Table 1 Growth rate and biomass yield for dme, pck, and pyk mutants of both strain variants, base cases included, marked asa
Table 2 Strains and plasmid

Secondly, metabolic flux map results also indicate that the non-essential pathways associated with biomass yield were ME encoded by dme and PEPCK encoded by pck. The higher biomass yield conditions have higher carbon flux through both ME and PEPCK. This predicts that both of these mutants should have a more negative impact on conditions with higher biomass yield. The experimental results on biomass yield for these two mutants agree with the prediction shown in Table 1. As shown in Table 1, the dme mutation had a negative effect on biomass yield in the LL strain in HY medium (54 % decrease) compared to wild type LL. A smaller decrease in biomass yield (28 %) occurred in VL: Δdme. Likewise, the pck mutation also had a negative impact on biomass yield in the LL strain (46 % decrease compared to wild type LL), while for VL: Δpck in HY, it decreased by only 18 %. The effect on biomass yield for both strains was less when the cells were grown with the higher level of cobalt. For both VL: Δdme and VL: Δpck, the biomass yield increased. Noticeably, the dme mutant in VL and LL strain had the same biomass yield in HYC when extra cobalt was supplied to the medium, while the difference was more pronounced in HY medium. The Δpck and Δdme strains did not have large impacts on growth rate, but showed different extents of growth defects (Table 1). These two pathways involve NADH and ATP consumption, respectively. Therefore these two mutants are expected to alter consumption of ATP and NADH, which might be expected to affect growth rate.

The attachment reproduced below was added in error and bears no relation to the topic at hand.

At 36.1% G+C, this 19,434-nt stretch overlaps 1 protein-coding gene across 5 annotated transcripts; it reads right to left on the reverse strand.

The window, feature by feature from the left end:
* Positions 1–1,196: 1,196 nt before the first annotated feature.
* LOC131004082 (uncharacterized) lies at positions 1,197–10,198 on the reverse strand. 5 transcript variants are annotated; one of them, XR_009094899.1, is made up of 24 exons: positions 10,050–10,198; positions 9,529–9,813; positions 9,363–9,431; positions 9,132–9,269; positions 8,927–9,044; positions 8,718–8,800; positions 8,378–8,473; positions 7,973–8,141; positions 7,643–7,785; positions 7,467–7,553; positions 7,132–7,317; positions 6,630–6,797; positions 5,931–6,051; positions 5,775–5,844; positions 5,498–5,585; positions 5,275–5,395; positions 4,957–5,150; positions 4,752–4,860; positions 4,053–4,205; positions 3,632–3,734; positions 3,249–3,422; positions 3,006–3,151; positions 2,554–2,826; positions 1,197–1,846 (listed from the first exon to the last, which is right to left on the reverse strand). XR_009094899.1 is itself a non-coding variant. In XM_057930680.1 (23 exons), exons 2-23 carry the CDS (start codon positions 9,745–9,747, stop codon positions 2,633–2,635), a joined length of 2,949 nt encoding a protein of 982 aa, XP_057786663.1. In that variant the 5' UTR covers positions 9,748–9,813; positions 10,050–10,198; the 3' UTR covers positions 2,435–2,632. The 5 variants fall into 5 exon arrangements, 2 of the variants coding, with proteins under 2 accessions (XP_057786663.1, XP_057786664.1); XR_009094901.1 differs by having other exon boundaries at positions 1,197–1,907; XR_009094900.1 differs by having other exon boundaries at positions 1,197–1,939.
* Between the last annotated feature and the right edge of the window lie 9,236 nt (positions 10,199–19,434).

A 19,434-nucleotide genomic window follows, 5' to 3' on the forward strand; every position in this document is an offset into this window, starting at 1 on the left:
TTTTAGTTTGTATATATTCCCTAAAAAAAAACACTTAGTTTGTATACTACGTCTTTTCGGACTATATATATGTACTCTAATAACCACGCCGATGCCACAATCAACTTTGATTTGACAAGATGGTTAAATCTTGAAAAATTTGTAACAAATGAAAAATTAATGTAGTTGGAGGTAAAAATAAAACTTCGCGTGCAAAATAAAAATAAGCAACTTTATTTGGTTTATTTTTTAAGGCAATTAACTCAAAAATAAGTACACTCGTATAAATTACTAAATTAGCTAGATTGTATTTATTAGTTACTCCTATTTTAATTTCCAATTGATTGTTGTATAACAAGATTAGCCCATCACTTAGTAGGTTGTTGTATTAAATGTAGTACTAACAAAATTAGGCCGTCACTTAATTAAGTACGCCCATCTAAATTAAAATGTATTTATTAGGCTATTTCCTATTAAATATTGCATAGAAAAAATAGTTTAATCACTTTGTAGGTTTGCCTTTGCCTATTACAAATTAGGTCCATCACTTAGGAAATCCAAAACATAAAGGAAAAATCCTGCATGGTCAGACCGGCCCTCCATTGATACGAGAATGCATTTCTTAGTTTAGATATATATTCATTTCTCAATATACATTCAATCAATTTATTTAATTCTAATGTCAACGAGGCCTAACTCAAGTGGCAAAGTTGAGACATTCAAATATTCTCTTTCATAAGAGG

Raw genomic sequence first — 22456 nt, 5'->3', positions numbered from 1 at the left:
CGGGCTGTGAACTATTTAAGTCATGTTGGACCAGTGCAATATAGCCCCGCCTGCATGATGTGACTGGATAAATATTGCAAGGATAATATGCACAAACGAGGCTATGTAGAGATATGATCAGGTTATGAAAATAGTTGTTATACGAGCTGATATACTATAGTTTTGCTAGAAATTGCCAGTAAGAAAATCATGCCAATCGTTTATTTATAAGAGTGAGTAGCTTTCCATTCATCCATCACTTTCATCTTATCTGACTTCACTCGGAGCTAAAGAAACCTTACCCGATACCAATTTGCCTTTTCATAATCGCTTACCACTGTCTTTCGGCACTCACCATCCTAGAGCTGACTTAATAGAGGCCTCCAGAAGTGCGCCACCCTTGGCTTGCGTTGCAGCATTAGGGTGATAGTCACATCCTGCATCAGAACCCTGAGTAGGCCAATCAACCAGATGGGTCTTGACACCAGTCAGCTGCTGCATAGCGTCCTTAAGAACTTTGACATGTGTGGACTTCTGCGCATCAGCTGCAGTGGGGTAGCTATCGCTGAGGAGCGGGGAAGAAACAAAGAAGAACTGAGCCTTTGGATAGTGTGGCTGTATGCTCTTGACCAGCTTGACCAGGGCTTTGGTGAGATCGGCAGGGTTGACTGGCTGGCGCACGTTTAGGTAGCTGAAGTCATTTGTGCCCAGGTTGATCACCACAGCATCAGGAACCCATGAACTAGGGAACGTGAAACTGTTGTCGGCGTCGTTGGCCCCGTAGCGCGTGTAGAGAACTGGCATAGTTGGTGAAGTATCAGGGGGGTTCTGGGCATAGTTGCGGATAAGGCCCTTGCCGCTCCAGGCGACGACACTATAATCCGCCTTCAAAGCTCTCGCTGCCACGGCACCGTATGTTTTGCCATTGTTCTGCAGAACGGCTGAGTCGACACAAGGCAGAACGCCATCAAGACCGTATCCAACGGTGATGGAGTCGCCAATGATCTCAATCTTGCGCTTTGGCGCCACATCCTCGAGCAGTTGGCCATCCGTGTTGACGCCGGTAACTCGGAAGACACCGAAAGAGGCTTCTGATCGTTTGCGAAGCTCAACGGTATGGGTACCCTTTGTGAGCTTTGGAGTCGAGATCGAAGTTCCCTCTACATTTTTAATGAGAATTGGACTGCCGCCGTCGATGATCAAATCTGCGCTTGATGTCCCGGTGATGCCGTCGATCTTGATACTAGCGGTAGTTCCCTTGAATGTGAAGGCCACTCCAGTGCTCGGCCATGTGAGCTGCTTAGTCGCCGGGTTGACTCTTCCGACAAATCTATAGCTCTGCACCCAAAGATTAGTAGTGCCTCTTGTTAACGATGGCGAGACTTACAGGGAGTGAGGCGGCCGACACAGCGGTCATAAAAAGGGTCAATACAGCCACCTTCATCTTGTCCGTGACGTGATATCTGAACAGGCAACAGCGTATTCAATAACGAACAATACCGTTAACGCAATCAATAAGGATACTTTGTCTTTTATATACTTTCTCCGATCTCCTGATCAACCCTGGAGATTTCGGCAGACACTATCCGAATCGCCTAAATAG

This work generated four detailed flux distribution maps for two strain variants of M. extorquens AM1 (the LL and VL strains) grown with different cobalt levels. 13C MFA has previously been applied to the VL strain during growth on methanol at a higher cobalt level [13]. However, it is not possible to compare the flux maps directly, as in the previous study the culture was grown with 5 % CO2 purging the culture system. The influence of 5 % CO2 on metabolism in M. extorquens AM1 is unknown, but given the number of carboxylation and decarboxylation reactions involved in growth on one-carbon compounds, it might alter fluxes. In this study we used air (0.5 % CO2) and also a slightly different medium recipe, to allow direct comparisons with previous metabolic studies of this bacterium carried out in this medium with 0.5 % CO2.